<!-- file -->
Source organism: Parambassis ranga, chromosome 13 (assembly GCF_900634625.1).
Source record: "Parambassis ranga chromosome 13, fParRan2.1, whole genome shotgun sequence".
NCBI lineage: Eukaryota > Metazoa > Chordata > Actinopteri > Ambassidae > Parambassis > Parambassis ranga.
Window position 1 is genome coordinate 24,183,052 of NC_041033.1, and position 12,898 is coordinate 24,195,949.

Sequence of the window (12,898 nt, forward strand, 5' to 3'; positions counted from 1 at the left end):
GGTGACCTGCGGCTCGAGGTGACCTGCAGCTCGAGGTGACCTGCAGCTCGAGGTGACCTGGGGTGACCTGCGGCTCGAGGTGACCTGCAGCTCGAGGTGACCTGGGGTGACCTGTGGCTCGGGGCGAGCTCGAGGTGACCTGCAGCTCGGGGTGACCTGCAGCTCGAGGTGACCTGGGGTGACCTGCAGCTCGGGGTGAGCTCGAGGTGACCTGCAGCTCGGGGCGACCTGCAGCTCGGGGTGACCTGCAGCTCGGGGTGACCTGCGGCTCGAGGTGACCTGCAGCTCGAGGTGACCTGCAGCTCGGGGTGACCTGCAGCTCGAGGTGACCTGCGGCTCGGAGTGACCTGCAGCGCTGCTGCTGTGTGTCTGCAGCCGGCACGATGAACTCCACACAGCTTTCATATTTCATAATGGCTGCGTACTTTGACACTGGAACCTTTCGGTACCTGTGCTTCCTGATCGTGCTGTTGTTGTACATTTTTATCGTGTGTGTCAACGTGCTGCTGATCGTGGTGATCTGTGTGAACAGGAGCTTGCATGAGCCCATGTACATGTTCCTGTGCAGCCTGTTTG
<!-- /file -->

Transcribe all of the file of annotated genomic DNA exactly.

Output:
Source organism: Parambassis ranga, chromosome 13 (assembly GCF_900634625.1).
Source record: "Parambassis ranga chromosome 13, fParRan2.1, whole genome shotgun sequence".
NCBI lineage: Eukaryota > Metazoa > Chordata > Actinopteri > Ambassidae > Parambassis > Parambassis ranga.
Window position 1 is genome coordinate 24,183,052 of NC_041033.1, and position 12,898 is coordinate 24,195,949.

Sequence of the window (12,898 nt, forward strand, 5' to 3'; positions counted from 1 at the left end):
GGTGACCTGCGGCTCGAGGTGACCTGCAGCTCGAGGTGACCTGCAGCTCGAGGTGACCTGGGGTGACCTGCGGCTCGAGGTGACCTGCAGCTCGAGGTGACCTGGGGTGACCTGTGGCTCGGGGCGAGCTCGAGGTGACCTGCAGCTCGGGGTGACCTGCAGCTCGAGGTGACCTGGGGTGACCTGCAGCTCGGGGTGAGCTCGAGGTGACCTGCAGCTCGGGGCGACCTGCAGCTCGGGGTGACCTGCAGCTCGGGGTGACCTGCGGCTCGAGGTGACCTGCAGCTCGAGGTGACCTGCAGCTCGGGGTGACCTGCAGCTCGAGGTGACCTGCGGCTCGGAGTGACCTGCAGCGCTGCTGCTGTGTGTCTGCAGCCGGCACGATGAACTCCACACAGCTTTCATATTTCATAATGGCTGCGTACTTTGACACTGGAACCTTTCGGTACCTGTGCTTCCTGATCGTGCTGTTGTTGTACATTTTTATCGTGTGTGTCAACGTGCTGCTGATCGTGGTGATCTGTGTGAACAGGAGCTTGCATGAGCCCATGTACATGTTCCTGTGCAGCCTGTTTG